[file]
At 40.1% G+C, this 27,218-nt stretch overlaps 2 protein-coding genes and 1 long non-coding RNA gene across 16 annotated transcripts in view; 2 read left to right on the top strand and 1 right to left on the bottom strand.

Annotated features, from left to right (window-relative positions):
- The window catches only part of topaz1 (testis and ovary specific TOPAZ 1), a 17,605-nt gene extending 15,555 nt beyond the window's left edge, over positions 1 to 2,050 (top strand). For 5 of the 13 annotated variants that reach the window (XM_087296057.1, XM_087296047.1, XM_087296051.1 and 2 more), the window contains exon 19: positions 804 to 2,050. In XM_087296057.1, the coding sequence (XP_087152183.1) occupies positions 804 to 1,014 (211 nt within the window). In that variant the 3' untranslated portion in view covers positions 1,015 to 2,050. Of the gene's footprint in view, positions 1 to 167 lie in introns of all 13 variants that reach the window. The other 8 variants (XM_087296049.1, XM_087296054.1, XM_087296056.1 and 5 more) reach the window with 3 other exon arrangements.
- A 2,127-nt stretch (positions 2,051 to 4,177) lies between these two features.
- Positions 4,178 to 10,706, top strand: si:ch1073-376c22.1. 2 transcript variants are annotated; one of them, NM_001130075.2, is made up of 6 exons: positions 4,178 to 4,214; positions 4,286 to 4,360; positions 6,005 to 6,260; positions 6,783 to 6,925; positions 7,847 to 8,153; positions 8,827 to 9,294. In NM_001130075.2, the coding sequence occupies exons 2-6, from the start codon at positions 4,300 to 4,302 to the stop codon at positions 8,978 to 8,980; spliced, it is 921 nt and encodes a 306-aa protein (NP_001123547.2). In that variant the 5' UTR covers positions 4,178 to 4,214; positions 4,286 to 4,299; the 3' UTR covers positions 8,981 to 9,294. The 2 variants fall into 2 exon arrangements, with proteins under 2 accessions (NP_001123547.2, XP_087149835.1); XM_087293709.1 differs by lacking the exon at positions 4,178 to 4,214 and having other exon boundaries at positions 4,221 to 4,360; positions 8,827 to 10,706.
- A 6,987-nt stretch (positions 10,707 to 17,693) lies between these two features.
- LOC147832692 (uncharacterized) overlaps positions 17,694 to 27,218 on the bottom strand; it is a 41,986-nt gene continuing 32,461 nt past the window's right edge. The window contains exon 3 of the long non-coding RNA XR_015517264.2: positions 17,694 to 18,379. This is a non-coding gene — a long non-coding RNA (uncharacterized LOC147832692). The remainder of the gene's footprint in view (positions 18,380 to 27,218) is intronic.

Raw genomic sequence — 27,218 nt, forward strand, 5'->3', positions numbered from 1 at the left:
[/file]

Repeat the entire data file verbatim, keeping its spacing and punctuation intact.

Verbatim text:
At 40.1% G+C, this 27,218-nt stretch overlaps 2 protein-coding genes and 1 long non-coding RNA gene across 16 annotated transcripts in view; 2 read left to right on the top strand and 1 right to left on the bottom strand.

Annotated features, from left to right (window-relative positions):
- The window catches only part of topaz1 (testis and ovary specific TOPAZ 1), a 17,605-nt gene extending 15,555 nt beyond the window's left edge, over positions 1 to 2,050 (top strand). For 5 of the 13 annotated variants that reach the window (XM_087296057.1, XM_087296047.1, XM_087296051.1 and 2 more), the window contains exon 19: positions 804 to 2,050. In XM_087296057.1, the coding sequence (XP_087152183.1) occupies positions 804 to 1,014 (211 nt within the window). In that variant the 3' untranslated portion in view covers positions 1,015 to 2,050. Of the gene's footprint in view, positions 1 to 167 lie in introns of all 13 variants that reach the window. The other 8 variants (XM_087296049.1, XM_087296054.1, XM_087296056.1 and 5 more) reach the window with 3 other exon arrangements.
- A 2,127-nt stretch (positions 2,051 to 4,177) lies between these two features.
- Positions 4,178 to 10,706, top strand: si:ch1073-376c22.1. 2 transcript variants are annotated; one of them, NM_001130075.2, is made up of 6 exons: positions 4,178 to 4,214; positions 4,286 to 4,360; positions 6,005 to 6,260; positions 6,783 to 6,925; positions 7,847 to 8,153; positions 8,827 to 9,294. In NM_001130075.2, the coding sequence occupies exons 2-6, from the start codon at positions 4,300 to 4,302 to the stop codon at positions 8,978 to 8,980; spliced, it is 921 nt and encodes a 306-aa protein (NP_001123547.2). In that variant the 5' UTR covers positions 4,178 to 4,214; positions 4,286 to 4,299; the 3' UTR covers positions 8,981 to 9,294. The 2 variants fall into 2 exon arrangements, with proteins under 2 accessions (NP_001123547.2, XP_087149835.1); XM_087293709.1 differs by lacking the exon at positions 4,178 to 4,214 and having other exon boundaries at positions 4,221 to 4,360; positions 8,827 to 10,706.
- A 6,987-nt stretch (positions 10,707 to 17,693) lies between these two features.
- LOC147832692 (uncharacterized) overlaps positions 17,694 to 27,218 on the bottom strand; it is a 41,986-nt gene continuing 32,461 nt past the window's right edge. The window contains exon 3 of the long non-coding RNA XR_015517264.2: positions 17,694 to 18,379. This is a non-coding gene — a long non-coding RNA (uncharacterized LOC147832692). The remainder of the gene's footprint in view (positions 18,380 to 27,218) is intronic.

Raw genomic sequence — 27,218 nt, forward strand, 5'->3', positions numbered from 1 at the left: